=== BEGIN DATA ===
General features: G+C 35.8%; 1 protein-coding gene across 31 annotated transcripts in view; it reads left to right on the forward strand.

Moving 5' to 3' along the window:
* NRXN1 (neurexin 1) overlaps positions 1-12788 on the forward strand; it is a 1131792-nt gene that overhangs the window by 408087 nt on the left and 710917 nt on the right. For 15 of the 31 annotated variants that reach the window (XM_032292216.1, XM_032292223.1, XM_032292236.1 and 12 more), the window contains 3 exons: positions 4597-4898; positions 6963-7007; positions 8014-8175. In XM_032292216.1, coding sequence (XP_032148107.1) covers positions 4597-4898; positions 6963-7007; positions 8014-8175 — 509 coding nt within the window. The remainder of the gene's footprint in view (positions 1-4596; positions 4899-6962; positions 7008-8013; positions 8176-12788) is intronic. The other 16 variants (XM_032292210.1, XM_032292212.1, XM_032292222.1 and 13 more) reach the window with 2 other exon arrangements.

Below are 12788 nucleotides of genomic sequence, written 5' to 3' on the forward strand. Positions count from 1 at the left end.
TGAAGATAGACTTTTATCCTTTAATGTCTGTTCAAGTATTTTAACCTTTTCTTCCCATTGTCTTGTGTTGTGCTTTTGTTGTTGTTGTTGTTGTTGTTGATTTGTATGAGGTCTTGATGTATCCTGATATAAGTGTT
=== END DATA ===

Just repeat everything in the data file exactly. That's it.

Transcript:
General features: G+C 35.8%; 1 protein-coding gene across 31 annotated transcripts in view; it reads left to right on the forward strand.

Moving 5' to 3' along the window:
* NRXN1 (neurexin 1) overlaps positions 1-12788 on the forward strand; it is a 1131792-nt gene that overhangs the window by 408087 nt on the left and 710917 nt on the right. For 15 of the 31 annotated variants that reach the window (XM_032292216.1, XM_032292223.1, XM_032292236.1 and 12 more), the window contains 3 exons: positions 4597-4898; positions 6963-7007; positions 8014-8175. In XM_032292216.1, coding sequence (XP_032148107.1) covers positions 4597-4898; positions 6963-7007; positions 8014-8175 — 509 coding nt within the window. The remainder of the gene's footprint in view (positions 1-4596; positions 4899-6962; positions 7008-8013; positions 8176-12788) is intronic. The other 16 variants (XM_032292210.1, XM_032292212.1, XM_032292222.1 and 13 more) reach the window with 2 other exon arrangements.

Below are 12788 nucleotides of genomic sequence, written 5' to 3' on the forward strand. Positions count from 1 at the left end.
TGAAGATAGACTTTTATCCTTTAATGTCTGTTCAAGTATTTTAACCTTTTCTTCCCATTGTCTTGTGTTGTGCTTTTGTTGTTGTTGTTGTTGTTGTTGATTTGTATGAGGTCTTGATGTATCCTGATATAAGTGTT